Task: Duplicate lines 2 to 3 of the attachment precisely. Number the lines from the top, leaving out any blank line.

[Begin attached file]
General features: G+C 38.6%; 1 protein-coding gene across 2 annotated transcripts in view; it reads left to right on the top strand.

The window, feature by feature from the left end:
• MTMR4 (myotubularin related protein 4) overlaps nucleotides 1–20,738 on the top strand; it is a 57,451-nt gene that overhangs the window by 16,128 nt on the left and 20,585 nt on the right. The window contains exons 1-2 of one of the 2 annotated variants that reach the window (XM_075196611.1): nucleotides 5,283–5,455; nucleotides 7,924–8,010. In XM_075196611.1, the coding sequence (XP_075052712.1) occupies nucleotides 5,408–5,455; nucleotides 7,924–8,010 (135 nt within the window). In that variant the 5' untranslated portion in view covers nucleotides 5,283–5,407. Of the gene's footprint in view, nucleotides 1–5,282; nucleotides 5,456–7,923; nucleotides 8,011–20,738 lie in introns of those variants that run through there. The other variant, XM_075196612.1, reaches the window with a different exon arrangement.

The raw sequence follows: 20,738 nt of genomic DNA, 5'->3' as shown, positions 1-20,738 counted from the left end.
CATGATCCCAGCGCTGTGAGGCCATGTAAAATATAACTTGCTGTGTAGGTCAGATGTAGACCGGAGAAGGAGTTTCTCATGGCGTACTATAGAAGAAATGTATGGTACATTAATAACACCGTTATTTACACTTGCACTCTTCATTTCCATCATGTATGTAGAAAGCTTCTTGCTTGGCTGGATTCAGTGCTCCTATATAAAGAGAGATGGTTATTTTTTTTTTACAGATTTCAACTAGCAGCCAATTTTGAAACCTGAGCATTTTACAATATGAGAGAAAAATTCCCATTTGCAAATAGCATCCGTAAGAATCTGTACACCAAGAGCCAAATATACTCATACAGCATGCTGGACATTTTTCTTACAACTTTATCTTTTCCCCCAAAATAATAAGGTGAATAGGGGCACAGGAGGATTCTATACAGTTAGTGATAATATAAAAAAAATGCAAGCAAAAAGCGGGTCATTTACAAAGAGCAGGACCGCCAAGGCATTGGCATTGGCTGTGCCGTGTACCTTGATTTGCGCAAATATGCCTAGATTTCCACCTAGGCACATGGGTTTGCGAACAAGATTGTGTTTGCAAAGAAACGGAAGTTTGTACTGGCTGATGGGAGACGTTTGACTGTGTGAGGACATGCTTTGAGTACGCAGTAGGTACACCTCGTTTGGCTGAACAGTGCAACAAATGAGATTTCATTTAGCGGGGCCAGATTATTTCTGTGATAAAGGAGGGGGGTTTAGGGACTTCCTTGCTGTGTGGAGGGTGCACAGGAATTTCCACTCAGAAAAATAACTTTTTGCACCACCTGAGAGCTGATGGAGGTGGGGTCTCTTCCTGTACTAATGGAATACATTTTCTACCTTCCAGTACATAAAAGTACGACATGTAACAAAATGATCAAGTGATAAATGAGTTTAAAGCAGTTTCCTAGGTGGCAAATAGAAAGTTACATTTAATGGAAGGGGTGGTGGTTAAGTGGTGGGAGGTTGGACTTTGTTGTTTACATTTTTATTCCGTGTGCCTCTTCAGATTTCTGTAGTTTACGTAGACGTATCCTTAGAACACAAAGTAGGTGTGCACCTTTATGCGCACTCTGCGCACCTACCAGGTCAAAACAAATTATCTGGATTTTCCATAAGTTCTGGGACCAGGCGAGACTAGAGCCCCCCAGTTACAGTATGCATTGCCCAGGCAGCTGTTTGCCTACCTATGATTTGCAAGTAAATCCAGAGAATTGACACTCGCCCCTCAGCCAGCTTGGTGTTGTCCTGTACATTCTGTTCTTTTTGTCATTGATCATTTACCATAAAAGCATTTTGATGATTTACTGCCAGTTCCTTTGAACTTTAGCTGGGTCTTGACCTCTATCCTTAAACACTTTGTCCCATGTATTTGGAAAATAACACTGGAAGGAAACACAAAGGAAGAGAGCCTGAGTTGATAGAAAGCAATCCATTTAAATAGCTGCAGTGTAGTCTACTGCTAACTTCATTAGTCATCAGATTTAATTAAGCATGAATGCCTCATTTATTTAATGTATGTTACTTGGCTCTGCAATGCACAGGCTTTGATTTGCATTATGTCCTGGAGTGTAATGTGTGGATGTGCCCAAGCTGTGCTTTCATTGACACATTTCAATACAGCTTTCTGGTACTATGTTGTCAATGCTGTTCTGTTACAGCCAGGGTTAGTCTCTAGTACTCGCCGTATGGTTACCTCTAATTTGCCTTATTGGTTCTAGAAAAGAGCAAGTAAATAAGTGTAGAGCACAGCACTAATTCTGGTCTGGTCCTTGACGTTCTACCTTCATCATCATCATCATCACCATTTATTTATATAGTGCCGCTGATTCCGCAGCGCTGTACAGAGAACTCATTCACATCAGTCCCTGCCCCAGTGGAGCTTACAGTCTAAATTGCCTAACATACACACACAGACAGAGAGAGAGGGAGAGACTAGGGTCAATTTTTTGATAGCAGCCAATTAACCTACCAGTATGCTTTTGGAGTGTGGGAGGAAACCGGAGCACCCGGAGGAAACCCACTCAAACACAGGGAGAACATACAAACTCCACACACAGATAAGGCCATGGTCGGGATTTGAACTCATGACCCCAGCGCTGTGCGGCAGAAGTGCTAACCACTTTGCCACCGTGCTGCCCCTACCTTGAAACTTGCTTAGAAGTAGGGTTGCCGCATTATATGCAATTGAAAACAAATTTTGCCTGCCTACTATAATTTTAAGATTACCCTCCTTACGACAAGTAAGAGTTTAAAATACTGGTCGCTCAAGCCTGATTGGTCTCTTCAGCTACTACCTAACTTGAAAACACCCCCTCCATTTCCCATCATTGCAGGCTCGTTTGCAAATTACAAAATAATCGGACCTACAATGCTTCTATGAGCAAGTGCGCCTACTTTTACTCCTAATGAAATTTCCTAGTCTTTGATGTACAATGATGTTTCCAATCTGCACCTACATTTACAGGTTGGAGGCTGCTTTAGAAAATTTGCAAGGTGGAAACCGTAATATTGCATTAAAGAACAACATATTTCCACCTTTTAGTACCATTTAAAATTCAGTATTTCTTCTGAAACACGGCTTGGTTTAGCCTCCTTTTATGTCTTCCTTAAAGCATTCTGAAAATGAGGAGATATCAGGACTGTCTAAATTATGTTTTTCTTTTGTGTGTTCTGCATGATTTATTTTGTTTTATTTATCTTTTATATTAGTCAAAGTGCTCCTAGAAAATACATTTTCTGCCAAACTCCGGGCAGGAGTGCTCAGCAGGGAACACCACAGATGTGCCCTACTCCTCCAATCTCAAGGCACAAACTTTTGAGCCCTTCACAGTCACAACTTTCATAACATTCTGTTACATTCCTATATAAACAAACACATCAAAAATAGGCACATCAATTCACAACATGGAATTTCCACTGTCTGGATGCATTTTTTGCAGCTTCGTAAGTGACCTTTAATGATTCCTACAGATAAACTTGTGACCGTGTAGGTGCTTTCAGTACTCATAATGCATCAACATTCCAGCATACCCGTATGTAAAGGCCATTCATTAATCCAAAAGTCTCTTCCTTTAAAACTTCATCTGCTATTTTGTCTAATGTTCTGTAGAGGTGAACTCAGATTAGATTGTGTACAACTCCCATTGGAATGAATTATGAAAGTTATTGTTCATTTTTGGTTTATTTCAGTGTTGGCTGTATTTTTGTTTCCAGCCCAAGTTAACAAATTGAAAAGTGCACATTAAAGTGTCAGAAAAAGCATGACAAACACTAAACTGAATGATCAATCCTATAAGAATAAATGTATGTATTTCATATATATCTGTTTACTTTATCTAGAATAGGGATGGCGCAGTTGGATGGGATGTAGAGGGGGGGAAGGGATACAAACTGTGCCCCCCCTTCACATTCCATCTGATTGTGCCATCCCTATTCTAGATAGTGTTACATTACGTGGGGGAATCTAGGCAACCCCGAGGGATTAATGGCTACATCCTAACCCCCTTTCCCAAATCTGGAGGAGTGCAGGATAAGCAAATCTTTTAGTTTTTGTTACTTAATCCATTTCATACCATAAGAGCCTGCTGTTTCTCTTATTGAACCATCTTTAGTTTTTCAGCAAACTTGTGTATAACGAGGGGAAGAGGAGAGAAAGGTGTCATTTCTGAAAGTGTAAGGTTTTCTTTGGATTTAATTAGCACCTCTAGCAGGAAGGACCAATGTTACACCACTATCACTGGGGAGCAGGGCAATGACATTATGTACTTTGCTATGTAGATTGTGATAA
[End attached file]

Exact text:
The window, feature by feature from the left end:
• MTMR4 (myotubularin related protein 4) overlaps nucleotides 1–20,738 on the top strand; it is a 57,451-nt gene that overhangs the window by 16,128 nt on the left and 20,585 nt on the right. The window contains exons 1-2 of one of the 2 annotated variants that reach the window (XM_075196611.1): nucleotides 5,283–5,455; nucleotides 7,924–8,010. In XM_075196611.1, the coding sequence (XP_075052712.1) occupies nucleotides 5,408–5,455; nucleotides 7,924–8,010 (135 nt within the window). In that variant the 5' untranslated portion in view covers nucleotides 5,283–5,407. Of the gene's footprint in view, nucleotides 1–5,282; nucleotides 5,456–7,923; nucleotides 8,011–20,738 lie in introns of those variants that run through there. The other variant, XM_075196612.1, reaches the window with a different exon arrangement.